Adagrasib Demonstrates CNS Penetration and Intracranial Activity in Patients with KRAS G12C-Mutated NSCLC with Brain Metastases

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The Kirsten rat sarcoma viral oncogene (K-ras) is found in 20% to 30% of non–small-cell lung cancer (NSCLC) patients, and the KRAS G12C mutation is the most prevalent, found in 15% of NSCLC patients.1 When glycine is substituted by cysteine as it occurs with the G12C mutation, this leaves KRAS in an active state.2 This results in an accumulation of active GTP-bound KRAS proteins, which in turn causes an increased proliferation and survival of cancer cells.1,2

In patients with KRAS G12C ̶ mutated NSCLC, central nervous system (CNS) metastases occur in 27% to 42% of patients and confer a poor prognosis. Adagrasib is a small-molecule investigational oral drug that inhibits KRAS G12C.2 It selectively and irreversibly binds and locks KRAS G12C into its inactive form. Adagrasib has a long half-life and has demonstrated dose-dependent CNS penetration along with intracranial tumor regression for CNS metastases in preclinical models.2

The multicohort phase 1/2 KRYSTAL-1 study evaluated adagrasib in patients with advanced KRAS G12C-harboring solid tumors as monotherapy or in combination with other therapeutic agents. The results of the phase 1b cohort of patients with NSCLC with KRAS G12C mutations and active untreated CNS metastases treated with 600 mg adagrasib have been reported. The study objectives were to evaluate objective response rate (ORR), duration of response (DOR), disease control rate (DCR), progression-free survival (PFS), overall survival (OS), and safety. Of the 25 patients enrolled in the study, 2 patients had regression of CNS metastases and had cerebrospinal fluid samples taken. In these patients, adagrasib exhibited CNS penetration and antitumor activity.

The study enrolled patients with NSCLC with a median age of 66 years. The median follow-up was 6 months. All patients had an Eastern Cooperative Oncology Group performance status of 0/1, 52% were women, and the median lines of prior systemic therapy was 1. Intracranial ORR was 31.6%, intracranial DCR was 84.2%, and the median intracranial PFS was 4.2 months. The median intracranial DOR was not reached. Systemic ORR was 35.0%, DCR was 80.0%, median DOR was 9.6 months, and median PFS was 5.6 months. Treatment-related adverse events (TRAEs) of any grade occurred in 96% of patients, 36% experienced grade 3 TRAEs, and none reported grade 4 or 5 TRAEs. Adagrasib was well tolerated by the patients in this study.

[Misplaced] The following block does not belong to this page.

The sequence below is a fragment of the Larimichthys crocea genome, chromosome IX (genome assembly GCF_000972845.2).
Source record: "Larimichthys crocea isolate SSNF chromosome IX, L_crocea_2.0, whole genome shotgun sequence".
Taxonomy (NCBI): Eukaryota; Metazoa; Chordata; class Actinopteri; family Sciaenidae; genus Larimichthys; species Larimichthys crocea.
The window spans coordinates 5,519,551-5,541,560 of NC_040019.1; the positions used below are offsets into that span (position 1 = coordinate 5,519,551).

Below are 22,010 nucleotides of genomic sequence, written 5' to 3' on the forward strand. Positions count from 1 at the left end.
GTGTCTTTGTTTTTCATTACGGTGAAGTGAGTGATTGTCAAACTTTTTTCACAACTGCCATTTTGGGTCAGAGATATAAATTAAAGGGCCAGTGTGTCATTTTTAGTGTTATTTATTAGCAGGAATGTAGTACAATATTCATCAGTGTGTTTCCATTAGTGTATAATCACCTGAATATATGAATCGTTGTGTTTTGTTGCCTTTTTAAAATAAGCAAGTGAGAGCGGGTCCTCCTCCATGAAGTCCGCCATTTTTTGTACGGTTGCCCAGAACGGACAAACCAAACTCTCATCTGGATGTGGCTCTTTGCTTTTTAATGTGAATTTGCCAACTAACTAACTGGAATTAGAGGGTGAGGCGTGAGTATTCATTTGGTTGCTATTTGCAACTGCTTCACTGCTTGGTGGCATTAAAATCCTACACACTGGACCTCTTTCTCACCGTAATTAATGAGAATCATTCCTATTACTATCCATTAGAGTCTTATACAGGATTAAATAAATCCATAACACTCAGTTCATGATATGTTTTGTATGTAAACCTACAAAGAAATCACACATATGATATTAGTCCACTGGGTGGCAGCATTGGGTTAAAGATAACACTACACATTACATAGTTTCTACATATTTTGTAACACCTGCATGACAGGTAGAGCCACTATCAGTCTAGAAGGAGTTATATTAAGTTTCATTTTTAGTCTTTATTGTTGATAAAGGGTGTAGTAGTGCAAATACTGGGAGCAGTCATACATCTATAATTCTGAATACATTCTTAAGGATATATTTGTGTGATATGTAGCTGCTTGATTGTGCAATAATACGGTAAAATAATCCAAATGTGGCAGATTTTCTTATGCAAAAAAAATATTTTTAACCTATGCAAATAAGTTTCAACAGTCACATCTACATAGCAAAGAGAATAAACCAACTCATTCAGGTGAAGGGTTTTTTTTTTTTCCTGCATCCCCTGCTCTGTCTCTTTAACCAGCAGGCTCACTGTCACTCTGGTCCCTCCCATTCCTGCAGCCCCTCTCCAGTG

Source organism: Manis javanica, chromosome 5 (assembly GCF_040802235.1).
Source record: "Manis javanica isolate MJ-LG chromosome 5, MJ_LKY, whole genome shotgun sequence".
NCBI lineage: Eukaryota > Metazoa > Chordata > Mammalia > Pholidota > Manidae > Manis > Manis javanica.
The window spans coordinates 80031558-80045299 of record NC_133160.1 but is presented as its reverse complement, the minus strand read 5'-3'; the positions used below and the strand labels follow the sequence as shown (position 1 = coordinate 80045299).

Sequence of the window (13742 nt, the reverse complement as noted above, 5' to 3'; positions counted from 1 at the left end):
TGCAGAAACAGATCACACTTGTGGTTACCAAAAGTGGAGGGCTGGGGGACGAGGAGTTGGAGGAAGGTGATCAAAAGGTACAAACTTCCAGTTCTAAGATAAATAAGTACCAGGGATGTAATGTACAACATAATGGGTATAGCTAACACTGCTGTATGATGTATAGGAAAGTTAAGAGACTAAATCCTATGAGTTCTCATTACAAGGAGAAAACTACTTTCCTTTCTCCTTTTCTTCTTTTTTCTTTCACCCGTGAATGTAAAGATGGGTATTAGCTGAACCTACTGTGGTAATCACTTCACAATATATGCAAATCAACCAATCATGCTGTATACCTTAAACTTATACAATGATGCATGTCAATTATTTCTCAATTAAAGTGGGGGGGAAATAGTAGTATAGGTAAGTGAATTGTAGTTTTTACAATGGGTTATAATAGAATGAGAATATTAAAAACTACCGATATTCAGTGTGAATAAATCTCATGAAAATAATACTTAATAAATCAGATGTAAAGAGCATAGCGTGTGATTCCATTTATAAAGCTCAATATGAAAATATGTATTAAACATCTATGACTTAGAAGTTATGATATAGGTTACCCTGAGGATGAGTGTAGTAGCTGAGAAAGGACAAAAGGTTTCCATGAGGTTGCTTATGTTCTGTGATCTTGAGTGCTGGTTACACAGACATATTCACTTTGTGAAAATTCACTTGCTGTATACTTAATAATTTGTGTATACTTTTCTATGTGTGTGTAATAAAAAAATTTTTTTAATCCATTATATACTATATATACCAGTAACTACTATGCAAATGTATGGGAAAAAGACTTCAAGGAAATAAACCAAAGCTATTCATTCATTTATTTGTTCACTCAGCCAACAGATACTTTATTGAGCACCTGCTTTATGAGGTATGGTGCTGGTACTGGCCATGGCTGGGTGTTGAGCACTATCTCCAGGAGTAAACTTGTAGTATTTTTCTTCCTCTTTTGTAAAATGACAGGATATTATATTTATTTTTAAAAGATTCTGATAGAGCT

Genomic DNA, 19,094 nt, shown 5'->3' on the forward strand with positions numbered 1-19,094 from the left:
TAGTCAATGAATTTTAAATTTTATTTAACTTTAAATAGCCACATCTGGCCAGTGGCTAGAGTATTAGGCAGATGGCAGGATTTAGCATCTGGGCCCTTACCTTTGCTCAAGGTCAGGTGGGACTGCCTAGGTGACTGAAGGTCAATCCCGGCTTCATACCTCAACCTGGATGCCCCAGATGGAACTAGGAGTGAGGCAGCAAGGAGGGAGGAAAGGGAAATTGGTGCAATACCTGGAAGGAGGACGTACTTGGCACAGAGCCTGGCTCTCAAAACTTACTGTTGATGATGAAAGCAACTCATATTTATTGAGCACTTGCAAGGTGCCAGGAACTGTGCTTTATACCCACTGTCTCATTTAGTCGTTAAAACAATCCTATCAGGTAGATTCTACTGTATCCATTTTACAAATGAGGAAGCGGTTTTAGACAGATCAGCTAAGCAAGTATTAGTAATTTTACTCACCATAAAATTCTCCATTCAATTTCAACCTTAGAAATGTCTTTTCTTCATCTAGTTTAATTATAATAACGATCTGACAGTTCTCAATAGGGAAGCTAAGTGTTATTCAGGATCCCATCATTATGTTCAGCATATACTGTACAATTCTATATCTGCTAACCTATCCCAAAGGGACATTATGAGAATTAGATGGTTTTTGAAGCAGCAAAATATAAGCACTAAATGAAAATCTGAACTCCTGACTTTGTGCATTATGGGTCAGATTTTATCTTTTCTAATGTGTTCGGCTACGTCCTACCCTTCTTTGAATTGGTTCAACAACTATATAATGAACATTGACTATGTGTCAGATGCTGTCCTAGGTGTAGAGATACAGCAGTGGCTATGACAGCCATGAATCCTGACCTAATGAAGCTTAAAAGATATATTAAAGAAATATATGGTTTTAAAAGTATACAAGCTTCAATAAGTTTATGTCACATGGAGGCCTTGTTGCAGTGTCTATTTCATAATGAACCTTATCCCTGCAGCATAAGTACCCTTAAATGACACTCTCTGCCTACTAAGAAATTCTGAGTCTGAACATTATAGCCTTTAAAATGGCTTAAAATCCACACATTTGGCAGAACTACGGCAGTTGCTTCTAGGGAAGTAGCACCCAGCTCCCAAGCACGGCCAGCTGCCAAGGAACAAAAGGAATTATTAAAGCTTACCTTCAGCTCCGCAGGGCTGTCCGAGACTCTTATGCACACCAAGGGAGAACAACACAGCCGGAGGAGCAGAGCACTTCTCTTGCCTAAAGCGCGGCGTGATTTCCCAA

Source: Sabari J, Spira A, Heist SR, et al. Activity of adagrasib (MRTX849) in patients with KRAS G12C-mutated NSCLC and active, untreated CNS metastases in the KRYSTAL-1 trial. J Clin Oncol. 2022; 40(17):suppl, LBA9009-LBA9009.


  1. Cui W, Franchini F, Alexander M, et al. Real world outcomes in KRAS G12C mutation positive non-small cell lung cancer. Lung Cancer. 2020;146:310-317.
  2. Ou SI, Jänne PA, Leal TA, et al. First-in-Human Phase I/IB Dose-Finding Study of Adagrasib (MRTX849) in Patients With Advanced KRASG12C Solid Tumors (KRYSTAL-1). J Clin Oncol. 2022;40(23):2530-2538.

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